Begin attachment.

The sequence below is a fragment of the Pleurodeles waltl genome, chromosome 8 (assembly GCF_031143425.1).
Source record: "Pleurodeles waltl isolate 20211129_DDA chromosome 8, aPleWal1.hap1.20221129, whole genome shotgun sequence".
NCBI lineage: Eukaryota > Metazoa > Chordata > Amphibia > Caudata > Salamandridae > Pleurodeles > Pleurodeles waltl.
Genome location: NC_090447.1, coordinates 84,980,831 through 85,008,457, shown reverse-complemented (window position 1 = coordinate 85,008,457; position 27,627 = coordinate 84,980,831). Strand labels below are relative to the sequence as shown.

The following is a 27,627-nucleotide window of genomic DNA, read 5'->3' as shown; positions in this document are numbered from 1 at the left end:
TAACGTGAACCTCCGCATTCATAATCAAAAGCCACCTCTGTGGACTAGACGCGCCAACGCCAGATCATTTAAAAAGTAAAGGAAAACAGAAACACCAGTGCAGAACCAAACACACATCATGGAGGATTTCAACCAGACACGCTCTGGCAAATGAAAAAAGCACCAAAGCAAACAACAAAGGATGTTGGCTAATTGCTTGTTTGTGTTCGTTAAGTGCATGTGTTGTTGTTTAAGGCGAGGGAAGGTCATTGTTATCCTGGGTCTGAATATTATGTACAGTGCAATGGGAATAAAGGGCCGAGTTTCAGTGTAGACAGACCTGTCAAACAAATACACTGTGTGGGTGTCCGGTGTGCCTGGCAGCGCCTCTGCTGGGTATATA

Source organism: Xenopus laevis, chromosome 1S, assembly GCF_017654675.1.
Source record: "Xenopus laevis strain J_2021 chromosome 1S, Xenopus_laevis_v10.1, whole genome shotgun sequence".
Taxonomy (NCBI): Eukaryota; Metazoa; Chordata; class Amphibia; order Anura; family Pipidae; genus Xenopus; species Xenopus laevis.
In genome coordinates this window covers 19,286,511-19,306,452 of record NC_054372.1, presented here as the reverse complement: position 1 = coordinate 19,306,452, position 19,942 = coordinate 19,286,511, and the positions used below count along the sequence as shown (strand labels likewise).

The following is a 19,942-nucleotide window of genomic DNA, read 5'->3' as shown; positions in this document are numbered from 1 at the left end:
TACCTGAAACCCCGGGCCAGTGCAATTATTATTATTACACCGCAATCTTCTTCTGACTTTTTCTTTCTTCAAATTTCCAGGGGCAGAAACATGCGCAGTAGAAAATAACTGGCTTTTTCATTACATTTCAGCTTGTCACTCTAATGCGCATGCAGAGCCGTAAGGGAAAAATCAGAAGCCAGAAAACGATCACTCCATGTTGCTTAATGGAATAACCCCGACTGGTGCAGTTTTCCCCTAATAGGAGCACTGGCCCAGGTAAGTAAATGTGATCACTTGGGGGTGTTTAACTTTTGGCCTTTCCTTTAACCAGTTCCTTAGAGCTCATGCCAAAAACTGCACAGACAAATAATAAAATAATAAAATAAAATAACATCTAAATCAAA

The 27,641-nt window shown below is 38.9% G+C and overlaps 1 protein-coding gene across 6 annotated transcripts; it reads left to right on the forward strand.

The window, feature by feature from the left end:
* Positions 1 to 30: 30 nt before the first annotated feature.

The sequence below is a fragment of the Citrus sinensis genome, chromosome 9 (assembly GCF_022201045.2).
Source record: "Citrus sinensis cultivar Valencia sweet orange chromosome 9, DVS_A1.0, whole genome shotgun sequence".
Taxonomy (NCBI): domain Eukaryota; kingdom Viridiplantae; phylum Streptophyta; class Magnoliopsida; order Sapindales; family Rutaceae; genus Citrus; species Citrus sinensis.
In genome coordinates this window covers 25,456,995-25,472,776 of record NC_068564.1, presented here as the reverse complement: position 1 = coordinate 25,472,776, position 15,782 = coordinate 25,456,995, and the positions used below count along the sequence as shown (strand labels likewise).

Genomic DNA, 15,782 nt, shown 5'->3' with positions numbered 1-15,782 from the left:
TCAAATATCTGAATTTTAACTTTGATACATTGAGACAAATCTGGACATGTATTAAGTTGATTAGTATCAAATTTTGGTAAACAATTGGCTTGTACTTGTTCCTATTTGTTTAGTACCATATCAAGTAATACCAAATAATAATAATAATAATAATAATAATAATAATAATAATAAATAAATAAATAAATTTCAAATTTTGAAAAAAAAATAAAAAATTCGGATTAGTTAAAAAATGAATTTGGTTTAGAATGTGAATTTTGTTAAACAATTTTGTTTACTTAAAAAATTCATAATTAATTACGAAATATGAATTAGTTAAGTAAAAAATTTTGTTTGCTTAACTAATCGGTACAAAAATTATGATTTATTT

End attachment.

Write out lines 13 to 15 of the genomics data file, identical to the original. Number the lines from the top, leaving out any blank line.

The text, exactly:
The 27,641-nt window shown below is 38.9% G+C and overlaps 1 protein-coding gene across 6 annotated transcripts; it reads left to right on the forward strand.

The window, feature by feature from the left end:
* Positions 1 to 30: 30 nt before the first annotated feature.